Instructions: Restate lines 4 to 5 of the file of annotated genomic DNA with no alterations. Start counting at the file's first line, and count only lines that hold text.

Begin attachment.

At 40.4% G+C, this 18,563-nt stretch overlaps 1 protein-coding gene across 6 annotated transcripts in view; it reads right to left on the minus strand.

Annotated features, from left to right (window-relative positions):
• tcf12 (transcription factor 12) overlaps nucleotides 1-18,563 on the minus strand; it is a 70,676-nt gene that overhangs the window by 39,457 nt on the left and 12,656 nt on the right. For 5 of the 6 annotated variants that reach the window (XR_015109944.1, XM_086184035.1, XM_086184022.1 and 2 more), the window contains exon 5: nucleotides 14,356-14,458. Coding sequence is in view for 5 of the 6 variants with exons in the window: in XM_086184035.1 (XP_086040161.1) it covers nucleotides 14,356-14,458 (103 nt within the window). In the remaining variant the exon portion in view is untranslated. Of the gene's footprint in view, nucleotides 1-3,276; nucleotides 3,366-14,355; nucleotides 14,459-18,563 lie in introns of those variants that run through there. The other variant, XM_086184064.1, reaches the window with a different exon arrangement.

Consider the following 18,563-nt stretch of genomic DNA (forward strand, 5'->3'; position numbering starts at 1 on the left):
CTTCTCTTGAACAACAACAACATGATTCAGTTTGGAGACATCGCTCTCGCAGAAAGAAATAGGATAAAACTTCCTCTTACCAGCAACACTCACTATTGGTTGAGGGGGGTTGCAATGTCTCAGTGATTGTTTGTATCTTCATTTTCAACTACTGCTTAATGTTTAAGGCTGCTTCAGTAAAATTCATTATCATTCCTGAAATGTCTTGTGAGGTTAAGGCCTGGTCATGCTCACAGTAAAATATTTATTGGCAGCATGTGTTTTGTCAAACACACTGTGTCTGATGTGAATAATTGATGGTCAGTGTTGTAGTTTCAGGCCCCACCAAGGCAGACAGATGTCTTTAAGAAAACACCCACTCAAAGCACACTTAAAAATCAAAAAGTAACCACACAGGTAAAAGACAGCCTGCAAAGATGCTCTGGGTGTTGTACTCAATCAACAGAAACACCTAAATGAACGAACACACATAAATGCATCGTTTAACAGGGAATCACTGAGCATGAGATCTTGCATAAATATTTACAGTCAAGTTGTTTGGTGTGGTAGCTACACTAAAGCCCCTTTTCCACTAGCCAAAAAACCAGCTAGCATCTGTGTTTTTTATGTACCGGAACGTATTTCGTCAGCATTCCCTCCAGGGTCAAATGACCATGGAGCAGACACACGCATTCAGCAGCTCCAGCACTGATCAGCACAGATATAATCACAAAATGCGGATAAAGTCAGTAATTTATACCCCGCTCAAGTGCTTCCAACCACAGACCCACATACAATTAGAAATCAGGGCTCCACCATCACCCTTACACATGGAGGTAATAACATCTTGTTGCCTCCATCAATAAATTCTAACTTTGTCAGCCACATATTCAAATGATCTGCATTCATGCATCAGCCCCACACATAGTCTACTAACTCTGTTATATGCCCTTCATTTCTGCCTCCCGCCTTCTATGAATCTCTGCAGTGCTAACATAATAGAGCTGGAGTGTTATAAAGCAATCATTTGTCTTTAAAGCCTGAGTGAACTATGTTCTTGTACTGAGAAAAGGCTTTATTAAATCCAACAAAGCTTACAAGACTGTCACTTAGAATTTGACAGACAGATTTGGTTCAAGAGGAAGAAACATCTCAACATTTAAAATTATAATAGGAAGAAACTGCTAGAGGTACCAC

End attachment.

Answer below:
Consider the following 18,563-nt stretch of genomic DNA (forward strand, 5'->3'; position numbering starts at 1 on the left):
CTTCTCTTGAACAACAACAACATGATTCAGTTTGGAGACATCGCTCTCGCAGAAAGAAATAGGATAAAACTTCCTCTTACCAGCAACACTCACTATTGGTTGAGGGGGGTTGCAATGTCTCAGTGATTGTTTGTATCTTCATTTTCAACTACTGCTTAATGTTTAAGGCTGCTTCAGTAAAATTCATTATCATTCCTGAAATGTCTTGTGAGGTTAAGGCCTGGTCATGCTCACAGTAAAATATTTATTGGCAGCATGTGTTTTGTCAAACACACTGTGTCTGATGTGAATAATTGATGGTCAGTGTTGTAGTTTCAGGCCCCACCAAGGCAGACAGATGTCTTTAAGAAAACACCCACTCAAAGCACACTTAAAAATCAAAAAGTAACCACACAGGTAAAAGACAGCCTGCAAAGATGCTCTGGGTGTTGTACTCAATCAACAGAAACACCTAAATGAACGAACACACATAAATGCATCGTTTAACAGGGAATCACTGAGCATGAGATCTTGCATAAATATTTACAGTCAAGTTGTTTGGTGTGGTAGCTACACTAAAGCCCCTTTTCCACTAGCCAAAAAACCAGCTAGCATCTGTGTTTTTTATGTACCGGAACGTATTTCGTCAGCATTCCCTCCAGGGTCAAATGACCATGGAGCAGACACACGCATTCAGCAGCTCCAGCACTGATCAGCACAGATATAATCACAAAATGCGGATAAAGTCAGTAATTTATACCCCGCTCAAGTGCTTCCAACCACAGACCCACATACAATTAGAAATCAGGGCTCCACCATCACCCTTACACATGGAGGTAATAACATCTTGTTGCCTCCATCAATAAATTCTAACTTTGTCAGCCACATATTCAAATGATCTGCATTCATGCATCAGCCCCACACATAGTCTACTAACTCTGTTATATGCCCTTCATTTCTGCCTCCCGCCTTCTATGAATCTCTGCAGTGCTAACATAATAGAGCTGGAGTGTTATAAAGCAATCATTTGTCTTTAAAGCCTGAGTGAACTATGTTCTTGTACTGAGAAAAGGCTTTATTAAATCCAACAAAGCTTACAAGACTGTCACTTAGAATTTGACAGACAGATTTGGTTCAAGAGGAAGAAACATCTCAACATTTAAAATTATAATAGGAAGAAACTGCTAGAGGTACCAC